Civil Law,  Legally Yours

Villostas v. Court of Appeals

Villostas v. Court of Appeals

G.R. No. 96271; June 26, 1992

FACTS:

Desiring to have safe drinking water at home, herein petitioner Villostas and her husband decided to buy a water purifier. At about this time, private respondent’s Electrolux sales agents were making door to door selling of its products in the subdivision where petitioner has her residence. Because private respondent’s sales agents had assured petitioner of the very special features of their brand of water purifier, petitioner Villostas placed an order for one (1) unit of said water purifier. On September 13, 1986, an Electrolux Aqua Guard water purifier was delivered and installed at petitioner’s residence. Consequently, petitioner signed the Sales Order and the Contract of Sale with Reservation of Title in October 1986. A warranty certificate was issued by private respondent which provides that:

ELECTROLUX MARKETING, INCORPORATED WARRANTS THIS QUALITY ELECTROLUX PRODUCT TO PERFORM EFFICIENTLY FOR ONE FULL YEAR FROM DATE OF ORIGINAL PURCHASE.

The purchase of said unit was on installment basis under which petitioner would pay the amount of P16,190.00 in 20 monthly installments of P635.00 a month.

After two (2) weeks, petitioner verbally complained for the first time about the impurities, dirtiness, and bad odor coming out of the unit. On October 21, 1986, private respondent Electrolux sent its service technician to examine and test the water purifier. The water which came out was dirty so the unit was shut off automatically. The technician changed the filter of the unit on said date without charge with an instruction that the filter should be changed every 6 months otherwise the unit will not last long as the water in the area was dirty.

After the filter was replaced, petitioner paid the amount of Pl,650.00 on November 18, 1986 which included the first amortization of P700.00.

Petitioner complained for the second and third time when dirty water still came out of the water purifier after the replacement of the filter. It was on the third complaint of petitioner Villostas when the service technician gave advice that the filter should be changed every six (6) months costing about P300.00 which was considered to be uneconomical by the former.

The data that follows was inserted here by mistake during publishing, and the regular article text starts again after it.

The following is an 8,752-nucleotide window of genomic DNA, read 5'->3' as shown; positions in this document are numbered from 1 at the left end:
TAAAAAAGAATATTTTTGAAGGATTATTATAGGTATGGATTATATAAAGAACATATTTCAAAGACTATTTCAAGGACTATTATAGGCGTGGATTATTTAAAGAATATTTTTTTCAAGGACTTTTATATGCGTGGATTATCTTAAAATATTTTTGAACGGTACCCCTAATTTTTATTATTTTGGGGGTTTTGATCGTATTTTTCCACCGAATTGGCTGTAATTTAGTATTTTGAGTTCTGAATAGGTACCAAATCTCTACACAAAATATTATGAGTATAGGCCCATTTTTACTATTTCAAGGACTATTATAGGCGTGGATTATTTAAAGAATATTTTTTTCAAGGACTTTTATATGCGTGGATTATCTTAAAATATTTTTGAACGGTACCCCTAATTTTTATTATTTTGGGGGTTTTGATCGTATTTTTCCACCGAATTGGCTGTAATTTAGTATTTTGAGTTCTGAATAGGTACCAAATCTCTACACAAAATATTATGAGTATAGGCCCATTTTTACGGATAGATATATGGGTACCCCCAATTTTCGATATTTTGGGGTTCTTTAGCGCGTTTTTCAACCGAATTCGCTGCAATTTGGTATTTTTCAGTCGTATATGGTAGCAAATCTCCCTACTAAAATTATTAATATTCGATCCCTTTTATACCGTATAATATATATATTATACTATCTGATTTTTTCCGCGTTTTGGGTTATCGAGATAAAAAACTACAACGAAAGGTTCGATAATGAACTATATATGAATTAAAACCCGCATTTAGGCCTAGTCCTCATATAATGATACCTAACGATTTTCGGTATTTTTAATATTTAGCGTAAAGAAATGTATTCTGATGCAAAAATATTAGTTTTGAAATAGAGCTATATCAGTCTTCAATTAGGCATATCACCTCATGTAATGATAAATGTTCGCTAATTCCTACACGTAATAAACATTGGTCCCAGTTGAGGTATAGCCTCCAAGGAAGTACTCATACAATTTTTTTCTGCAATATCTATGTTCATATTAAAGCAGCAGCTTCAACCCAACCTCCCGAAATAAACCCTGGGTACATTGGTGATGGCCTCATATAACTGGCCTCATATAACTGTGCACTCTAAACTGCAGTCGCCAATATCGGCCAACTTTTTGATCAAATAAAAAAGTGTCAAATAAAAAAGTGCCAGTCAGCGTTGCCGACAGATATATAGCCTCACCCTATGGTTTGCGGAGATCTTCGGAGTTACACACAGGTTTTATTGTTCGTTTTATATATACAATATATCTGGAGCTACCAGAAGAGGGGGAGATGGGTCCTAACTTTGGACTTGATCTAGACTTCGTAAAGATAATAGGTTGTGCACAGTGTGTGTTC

On December 9, 1986, petitioner sent a letter to the private respondent’s branch manager stating therein her complaint that the actual performance of the carbon filter was only for a month instead of the private respondent’s claim that the replacement of such filter will be only once every six (6) months. The petitioner, citing the above incident as uneconomical, decided to return the unit and demand a refund for the amount paid, Electrolux’s branch manager offered to change the water purifier with another brand of any of its appliance of the unit in her favor. Petitioner did not accept it as she was disappointed with the original unit which did not perform as warranted. Consequently, petitioner did not pay anymore the subsequent installments in the amount of P14,540.00 exclusive of interests.

What transpired next was an exchange of demand letter and reply between petitioner and private respondent.

ISSUE:

Whether or not the petitioner is entitled to rescind the contract on the basis of a violation of the warranty of the article delivered by the respondent

HELD:

Yes. As regards the contention that the action for rescission is barred by prescription under Art. 1571 of the Civil Code, the same is bereft of merit. It must be pointed out that at the time the Electrolux Aqua Guard water purifier was delivered and installed at petitioner Villostas’ residence a Warranty Certificate was issued by private respondent Electrolux which reads:

ELECTROLUX MARKETING, INCORPORATED WARRANTS THIS QUALITY ELECTROLUX PRODUCT TO PERFORM EFFICIENTLY FOR ONE FULL YEAR FROM DATE OF ORIGINAL PURCHASE.

The foregoing is clearly an express warranty regarding the efficiency of the water purifier. On this regard, the court said that while it is true that Article 1571 of the Civil Code provides for a prescriptive period of six months for a redhibitory action, a cursory reading of the ten preceding articles to which it refers will reveal that said rule may be applied only in case of implied warranties. The present case involves one with an express warranty. Consequently, the general rule on rescission of contracts, which is four years (Article 1389, Civil Code) shall apply (Moles v. IAC, G.R. No. 73913, 169 SCRA 777 [1989]). Inasmuch as the instant case involves an express warranty, the filing of petitioner’s amended answer on September 30, 1988 is well within the four-year prescriptive period for rescission of contract from September 13, 1986, which was the delivery date of the unit.

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